Postcard, Tenth Congress of the International Woman’s Suffrage Alliance, Paris, 1926. Box 72, NAWSA Records, Manuscript Division, Library of Congress.


Frustrated with the International Council of Women’s refusal to support openly women’s suffrage, American suffragist Carrie Chapman Catt, whose papers are in the Manuscript Division, founded the International Woman’s Suffrage Alliance (IWSA) in 1904 with other international women’s suffrage leaders. Although women had already won the vote nationally in the United States by 1920, many other women around the world, including women in France, still did not enjoy that right. In 1926, Catt continued to support international suffrage movements and joined other American women in attending the IWSA conference in Paris. The 1926 IWSA Paris conference proved to be a battleground for the leaders of women’s organizations from the United States. Delegates from the U.S. League of Women Voters (LWV), led by Catt, and delegates from the National Woman’s Party (NWP), led by equal rights advocate Alice Paul, had a history of disagreement over strategies and issues dating back to the American suffrage struggle. The LWV delegates convinced the IWSA to reject the NWP’s application for membership, calling the NWP too radical and aggressive.

A group of women in 1920s outfits seated on the deck of a ship.
National Woman’s Party delegation en route to Paris to seek admission into International Woman’s Suffrage Alliance, May 1926. Box II:276, National Woman’s Party Records, Manuscript Division, Library of Congress.

The NWP, not to be deterred from joining international networks, formed its own international organization, the International Advisory Committee (IAC). The IAC comprised members from eleven European nations, including Germaine Malaterre-Sellier (1889-1967), a World War I nurse and suffragist, as one of the representatives from France. Alice Paul, sailing for France in June 1925, a year before the 1926 IWSA conference, had already laid the foundation for this group along with NWP benefactor Alva Belmont, who was living in France at the time. They met with various feminist leaders across France and England. Additional French supporters of the NWP’s IAC at the time included Maria Vérone (1874-1938), feminist and president of Richer’s French League for Women’s Rights from 1917 to 1938; Simone Téry (1897-1967), a writer and journalist; and Gabrielle Duchêne (1870-1954), vice-president of the International League for Peace and Freedom. The NWP continued to participate in international conferences dealing with women’s equality and eventually founded the World Woman’s Party in 1938 based in Geneva. At the time, French women still did not have the right to vote, but the impending world war would bring sweeping changes for them.

Group of five women in 1920s outfits on a porch, two standing behind three seated.
Meeting of International Advisory Group to the NWP at American Women’s University Club, Paris, France, Wide World Photos, May 1925. Left to right, standing, Alva Belmont and Simone Téry; seated, Gabrielle Duchêne, Germaine Malaterre-Sellier, and Alice Paul. Box I:159, National Woman’s Party Records, Manuscript Division, Library of Congress.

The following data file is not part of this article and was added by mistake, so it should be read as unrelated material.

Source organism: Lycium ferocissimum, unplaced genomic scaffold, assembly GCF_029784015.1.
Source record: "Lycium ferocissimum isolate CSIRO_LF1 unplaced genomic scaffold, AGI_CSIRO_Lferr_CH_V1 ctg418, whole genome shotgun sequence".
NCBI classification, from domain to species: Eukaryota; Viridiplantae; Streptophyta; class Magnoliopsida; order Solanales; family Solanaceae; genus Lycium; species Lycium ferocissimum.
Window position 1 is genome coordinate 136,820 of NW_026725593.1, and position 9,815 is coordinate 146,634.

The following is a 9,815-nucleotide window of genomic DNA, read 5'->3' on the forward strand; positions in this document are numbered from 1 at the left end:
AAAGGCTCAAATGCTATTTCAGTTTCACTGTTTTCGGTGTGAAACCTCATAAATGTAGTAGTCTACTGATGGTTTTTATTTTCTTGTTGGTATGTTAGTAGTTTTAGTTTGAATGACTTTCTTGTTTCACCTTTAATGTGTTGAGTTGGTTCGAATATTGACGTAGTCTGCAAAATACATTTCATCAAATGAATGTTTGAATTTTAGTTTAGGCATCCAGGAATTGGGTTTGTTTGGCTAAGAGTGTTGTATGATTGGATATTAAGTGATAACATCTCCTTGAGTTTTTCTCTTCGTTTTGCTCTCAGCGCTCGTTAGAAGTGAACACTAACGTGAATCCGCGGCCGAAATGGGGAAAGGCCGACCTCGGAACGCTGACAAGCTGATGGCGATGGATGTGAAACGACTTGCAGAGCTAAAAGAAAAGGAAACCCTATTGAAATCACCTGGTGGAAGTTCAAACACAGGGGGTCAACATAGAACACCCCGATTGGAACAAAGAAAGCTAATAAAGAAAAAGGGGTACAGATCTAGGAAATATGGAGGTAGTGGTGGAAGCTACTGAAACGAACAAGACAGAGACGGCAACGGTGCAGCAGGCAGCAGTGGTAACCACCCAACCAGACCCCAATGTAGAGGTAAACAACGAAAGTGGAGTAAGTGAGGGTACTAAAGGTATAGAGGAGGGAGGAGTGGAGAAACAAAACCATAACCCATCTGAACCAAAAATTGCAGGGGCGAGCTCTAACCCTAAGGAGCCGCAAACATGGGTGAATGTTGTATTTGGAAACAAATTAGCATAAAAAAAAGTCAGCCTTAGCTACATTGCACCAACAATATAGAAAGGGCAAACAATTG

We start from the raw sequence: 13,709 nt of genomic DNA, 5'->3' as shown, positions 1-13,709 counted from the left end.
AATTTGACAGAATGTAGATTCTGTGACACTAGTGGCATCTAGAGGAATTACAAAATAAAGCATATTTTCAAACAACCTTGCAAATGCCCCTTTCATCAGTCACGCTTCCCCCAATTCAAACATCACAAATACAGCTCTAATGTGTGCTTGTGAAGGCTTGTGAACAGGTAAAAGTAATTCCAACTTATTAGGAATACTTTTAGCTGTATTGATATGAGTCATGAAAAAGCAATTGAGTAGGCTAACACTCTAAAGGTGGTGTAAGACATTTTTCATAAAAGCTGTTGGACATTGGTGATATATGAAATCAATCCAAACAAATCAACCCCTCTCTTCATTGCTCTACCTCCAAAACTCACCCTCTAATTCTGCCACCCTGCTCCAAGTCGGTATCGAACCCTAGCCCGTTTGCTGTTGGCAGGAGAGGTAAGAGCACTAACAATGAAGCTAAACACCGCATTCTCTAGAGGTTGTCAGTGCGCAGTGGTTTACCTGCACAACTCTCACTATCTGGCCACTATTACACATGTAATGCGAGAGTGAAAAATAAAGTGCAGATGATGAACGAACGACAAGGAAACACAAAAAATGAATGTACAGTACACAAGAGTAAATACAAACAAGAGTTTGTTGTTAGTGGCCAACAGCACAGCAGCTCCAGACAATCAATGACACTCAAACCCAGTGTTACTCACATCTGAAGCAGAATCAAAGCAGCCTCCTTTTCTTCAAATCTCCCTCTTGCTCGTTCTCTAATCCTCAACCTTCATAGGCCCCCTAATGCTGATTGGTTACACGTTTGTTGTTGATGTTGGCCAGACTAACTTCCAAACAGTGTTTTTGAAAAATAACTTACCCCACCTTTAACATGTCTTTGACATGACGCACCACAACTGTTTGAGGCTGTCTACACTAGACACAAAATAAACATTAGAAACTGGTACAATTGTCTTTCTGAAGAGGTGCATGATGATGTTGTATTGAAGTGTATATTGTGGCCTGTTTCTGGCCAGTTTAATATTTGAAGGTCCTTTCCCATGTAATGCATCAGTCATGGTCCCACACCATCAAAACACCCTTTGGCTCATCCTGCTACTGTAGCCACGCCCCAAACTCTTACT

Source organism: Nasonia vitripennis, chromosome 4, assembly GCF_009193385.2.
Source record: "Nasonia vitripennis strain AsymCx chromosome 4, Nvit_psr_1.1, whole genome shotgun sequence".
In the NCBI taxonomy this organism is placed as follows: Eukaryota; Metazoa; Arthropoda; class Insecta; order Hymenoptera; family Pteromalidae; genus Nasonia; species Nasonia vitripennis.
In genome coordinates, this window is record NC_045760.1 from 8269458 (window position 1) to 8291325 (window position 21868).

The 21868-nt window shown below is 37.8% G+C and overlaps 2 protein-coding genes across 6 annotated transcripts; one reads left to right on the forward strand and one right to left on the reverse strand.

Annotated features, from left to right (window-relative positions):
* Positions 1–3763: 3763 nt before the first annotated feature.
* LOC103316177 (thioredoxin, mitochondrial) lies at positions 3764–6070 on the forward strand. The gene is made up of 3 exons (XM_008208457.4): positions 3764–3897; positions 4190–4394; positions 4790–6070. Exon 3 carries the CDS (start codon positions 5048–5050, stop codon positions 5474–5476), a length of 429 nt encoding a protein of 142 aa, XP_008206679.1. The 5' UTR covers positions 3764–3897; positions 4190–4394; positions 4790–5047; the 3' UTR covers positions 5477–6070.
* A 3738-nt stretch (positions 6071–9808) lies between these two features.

The French American connection is not limited to trans-Atlantic relationships. Camille Lessard-Bissonnette was a suffragist and writer who immigrated from Québec and settled in Maine where she began writing for the local paper, Le Messager. She lobbied for women’s suffrage as early as 1910 and wrote about her experience as a Franco-American immigrant in her book, Canuck and Other Stories , which has been translated into English.

A deeper examination of the lives and ideas of these individual women underscores the variety of viewpoints that made up the struggle for women’s suffrage and equality throughout history. While these women and their respective organizations did not always agree on the priorities of the women’s rights and women’s suffrage movements, they successfully created international networks and exchanged ideas and tactics.

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 Sources Cited

“such adherents as Victor Hugo…” Steven C. Hause with Anne R. Kenney, Women’s Suffrage and Social Politics in the French Third Republic (Princeton, N.J.: Princeton University Press, 1984), 8.

“should be won first…” Hause, Women’s Suffrage and Social Politics, 56.

“too radical and aggressive…” Newspaper clipping, “World Suffragists Bar Woman’s Party,” New York Times, May 29, 1926. Scrapbook, International Woman’s Suffrage Alliance, Paris. Box V: 406, National Woman’s Party Records, Manuscript Division, Library of Congress.


For Further Reading and Research

Archives du Féminisme

French Women & Feminists in History: A Resource Guide

Feminisms of the Belle Epoque: A Historical and Literary anthology

France & French Collections at the Library of Congress

French Feminism in the Nineteenth Century 

Presse féminine, Bibliothèque nationale de France Digital Library

Press féministe, Bibliothèque nationale de France Digital Library

Women’s Suffrage Collections in the Manuscript Division



Comments (2)

  1. im really glad women can vote. i really would not want to live in a place where women could not vote and control the direction of the country. cheers to these women for making the other ones able to vote

  2. This is a concise and helpful summary of the women involved in fighting for women’s rights, especially to vote. I’m thankful they never gave up, as it took generations to achieve this.